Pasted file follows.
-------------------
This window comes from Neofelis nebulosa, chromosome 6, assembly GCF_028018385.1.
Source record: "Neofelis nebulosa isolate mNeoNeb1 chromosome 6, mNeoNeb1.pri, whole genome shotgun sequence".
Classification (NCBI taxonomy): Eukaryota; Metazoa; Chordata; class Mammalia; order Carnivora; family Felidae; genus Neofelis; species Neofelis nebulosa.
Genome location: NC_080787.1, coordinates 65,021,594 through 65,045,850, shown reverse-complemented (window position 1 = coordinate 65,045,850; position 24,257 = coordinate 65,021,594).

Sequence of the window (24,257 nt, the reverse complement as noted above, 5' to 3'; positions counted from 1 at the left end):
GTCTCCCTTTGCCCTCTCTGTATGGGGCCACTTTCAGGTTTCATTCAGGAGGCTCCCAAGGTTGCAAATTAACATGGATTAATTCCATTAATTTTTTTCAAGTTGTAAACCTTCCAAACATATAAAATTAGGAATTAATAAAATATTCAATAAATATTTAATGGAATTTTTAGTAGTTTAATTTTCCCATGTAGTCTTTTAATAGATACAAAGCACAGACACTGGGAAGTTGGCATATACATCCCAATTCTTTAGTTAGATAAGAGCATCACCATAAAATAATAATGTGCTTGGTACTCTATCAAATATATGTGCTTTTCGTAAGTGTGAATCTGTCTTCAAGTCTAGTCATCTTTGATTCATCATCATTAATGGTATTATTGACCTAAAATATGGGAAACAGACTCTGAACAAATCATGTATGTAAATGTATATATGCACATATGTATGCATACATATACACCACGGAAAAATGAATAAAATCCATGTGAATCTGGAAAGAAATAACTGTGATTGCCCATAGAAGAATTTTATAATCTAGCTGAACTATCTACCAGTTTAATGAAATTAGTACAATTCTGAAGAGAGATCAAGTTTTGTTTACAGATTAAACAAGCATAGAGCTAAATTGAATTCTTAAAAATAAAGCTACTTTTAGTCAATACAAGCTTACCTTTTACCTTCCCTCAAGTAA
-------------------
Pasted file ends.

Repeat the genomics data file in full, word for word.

This window comes from Neofelis nebulosa, chromosome 6, assembly GCF_028018385.1.
Source record: "Neofelis nebulosa isolate mNeoNeb1 chromosome 6, mNeoNeb1.pri, whole genome shotgun sequence".
Classification (NCBI taxonomy): Eukaryota; Metazoa; Chordata; class Mammalia; order Carnivora; family Felidae; genus Neofelis; species Neofelis nebulosa.
Genome location: NC_080787.1, coordinates 65,021,594 through 65,045,850, shown reverse-complemented (window position 1 = coordinate 65,045,850; position 24,257 = coordinate 65,021,594).

Sequence of the window (24,257 nt, the reverse complement as noted above, 5' to 3'; positions counted from 1 at the left end):
GTCTCCCTTTGCCCTCTCTGTATGGGGCCACTTTCAGGTTTCATTCAGGAGGCTCCCAAGGTTGCAAATTAACATGGATTAATTCCATTAATTTTTTTCAAGTTGTAAACCTTCCAAACATATAAAATTAGGAATTAATAAAATATTCAATAAATATTTAATGGAATTTTTAGTAGTTTAATTTTCCCATGTAGTCTTTTAATAGATACAAAGCACAGACACTGGGAAGTTGGCATATACATCCCAATTCTTTAGTTAGATAAGAGCATCACCATAAAATAATAATGTGCTTGGTACTCTATCAAATATATGTGCTTTTCGTAAGTGTGAATCTGTCTTCAAGTCTAGTCATCTTTGATTCATCATCATTAATGGTATTATTGACCTAAAATATGGGAAACAGACTCTGAACAAATCATGTATGTAAATGTATATATGCACATATGTATGCATACATATACACCACGGAAAAATGAATAAAATCCATGTGAATCTGGAAAGAAATAACTGTGATTGCCCATAGAAGAATTTTATAATCTAGCTGAACTATCTACCAGTTTAATGAAATTAGTACAATTCTGAAGAGAGATCAAGTTTTGTTTACAGATTAAACAAGCATAGAGCTAAATTGAATTCTTAAAAATAAAGCTACTTTTAGTCAATACAAGCTTACCTTTTACCTTCCCTCAAGTAA